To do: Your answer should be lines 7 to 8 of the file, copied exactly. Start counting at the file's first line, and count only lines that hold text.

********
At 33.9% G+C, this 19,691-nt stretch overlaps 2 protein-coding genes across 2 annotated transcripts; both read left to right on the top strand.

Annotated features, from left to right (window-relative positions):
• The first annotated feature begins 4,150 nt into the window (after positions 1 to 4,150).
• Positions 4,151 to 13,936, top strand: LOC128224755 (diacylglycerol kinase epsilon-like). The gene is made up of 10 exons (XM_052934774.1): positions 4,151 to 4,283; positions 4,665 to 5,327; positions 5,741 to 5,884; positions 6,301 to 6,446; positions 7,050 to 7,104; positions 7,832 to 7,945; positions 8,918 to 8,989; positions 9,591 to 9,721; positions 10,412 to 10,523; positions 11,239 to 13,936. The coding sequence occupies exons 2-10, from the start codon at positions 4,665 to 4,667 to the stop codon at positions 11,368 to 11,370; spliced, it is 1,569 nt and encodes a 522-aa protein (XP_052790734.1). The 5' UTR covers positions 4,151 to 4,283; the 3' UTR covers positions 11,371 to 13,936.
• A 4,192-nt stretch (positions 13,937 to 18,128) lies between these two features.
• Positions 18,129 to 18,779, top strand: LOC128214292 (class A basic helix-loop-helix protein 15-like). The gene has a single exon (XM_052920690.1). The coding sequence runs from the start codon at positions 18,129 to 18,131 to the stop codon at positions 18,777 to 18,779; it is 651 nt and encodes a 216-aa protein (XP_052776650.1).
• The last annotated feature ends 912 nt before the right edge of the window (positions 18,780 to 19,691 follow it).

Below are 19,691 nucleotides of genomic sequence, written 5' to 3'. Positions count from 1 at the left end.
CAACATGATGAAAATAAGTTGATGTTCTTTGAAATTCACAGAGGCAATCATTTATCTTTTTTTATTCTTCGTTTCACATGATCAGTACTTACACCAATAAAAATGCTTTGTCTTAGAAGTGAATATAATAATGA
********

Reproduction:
• The last annotated feature ends 912 nt before the right edge of the window (positions 18,780 to 19,691 follow it).

Below are 19,691 nucleotides of genomic sequence, written 5' to 3'. Positions count from 1 at the left end.